Link between long telomeres and longevity is a tall tale, study finds
The story, as so often in science, sounded so appealing. Cells have a molecular clock that determines how long they live. If you can just stop the clock, cells can live indefinitely. And the same should apply to humans, who are made up of cells, after all. Stop cell clocks and you can stay youthful.
The clocks are shaped like caps at the ends of chromosomes — the long, twisted strands of DNA that carry cells’ genes. The caps on chromosomes, called telomeres, are chains of short, repeating segments of DNA. Each time a cell divides, its telomeres get a little shorter, eventually getting so short that the cell dies.
“Short telomeres were considered bad — people with premature aging syndrome had short telomeres — so long telomeres were considered good,” said Dr. Mary Armanios, Professor of Oncology at Johns Hopkins University School of Medicine and Director of the Telomere Center at the School of Medicine’s Sidney Kimmel Comprehensive Cancer Center. “And the longer the better.”
But of course nothing in biology is that simple. And an article published Thursday in the New England Journal of Medicine detailing the results of a study conducted by Dr. Armanio’s study shows that the telomere story is no exception. While short telomeres lead to health problems, long telomeres lead to their own health problems. Far from prolonging life, long telomeres appear to cause cancer and a blood disorder known as CHIP, a condition that increases the risk of blood cancer and heart disease.
dr Elizabeth Blackburn, a professor emeritus at the University of California, San Francisco, who received the Nobel Prize for her discovery of telomeres and was not involved with the study, said it was a “beautiful paper” that went beyond correlations to a direct connection between long telomeres and disease. She added that the research “clarifies this whole trade-off.”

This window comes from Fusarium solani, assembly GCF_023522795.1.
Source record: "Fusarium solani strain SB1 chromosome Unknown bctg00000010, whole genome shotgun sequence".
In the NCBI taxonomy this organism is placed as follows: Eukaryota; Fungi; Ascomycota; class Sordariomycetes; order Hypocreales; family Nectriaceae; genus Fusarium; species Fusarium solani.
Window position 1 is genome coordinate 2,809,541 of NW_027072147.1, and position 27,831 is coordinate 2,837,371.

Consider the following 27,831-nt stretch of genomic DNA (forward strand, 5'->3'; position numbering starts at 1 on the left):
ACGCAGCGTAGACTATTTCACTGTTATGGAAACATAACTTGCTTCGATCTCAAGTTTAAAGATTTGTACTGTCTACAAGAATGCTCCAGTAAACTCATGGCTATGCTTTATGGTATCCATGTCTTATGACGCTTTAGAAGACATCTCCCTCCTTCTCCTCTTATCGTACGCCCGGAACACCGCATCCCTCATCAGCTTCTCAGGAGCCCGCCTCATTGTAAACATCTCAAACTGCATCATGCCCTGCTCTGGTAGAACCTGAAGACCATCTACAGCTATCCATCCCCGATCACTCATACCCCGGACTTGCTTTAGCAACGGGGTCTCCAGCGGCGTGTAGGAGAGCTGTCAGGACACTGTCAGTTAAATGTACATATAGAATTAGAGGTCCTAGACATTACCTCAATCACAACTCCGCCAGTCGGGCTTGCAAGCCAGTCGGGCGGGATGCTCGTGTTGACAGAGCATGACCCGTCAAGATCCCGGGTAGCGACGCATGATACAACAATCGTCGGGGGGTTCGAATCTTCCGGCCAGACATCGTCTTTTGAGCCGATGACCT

for dr Armanios it is the culmination of the work she started 20 years ago.
When scientists first began studying telomeres, they found that young people had longer telomeres than older people. When cells are grown in the lab, their telomeres act as a kind of ticking clock, determining how long they have to live.
Telomeres were soon touted as the secret to aging – companies touted that they could determine your biological age by measuring the length of your telomeres. Others said you could extend your life by preserving your telomeres with supplements.
But dr Armanios and other researchers had noticed that telomere lengths appeared to be constrained to a narrow range, indicating that there is a price to be paid for having very long or very short telomeres.
Population studies of several groups seemed to support this idea. They found correlations — not cause and effect — with increased disease risks at both ends of the normal telomere spectrum.
Individuals with shorter-than-average telomeres appeared to be at increased risk of immune system problems and a variety of degenerative diseases, as well as pulmonary fibrosis, a lung disease. Those with longer-than-average telomeres appeared to have a slightly increased risk of cancer.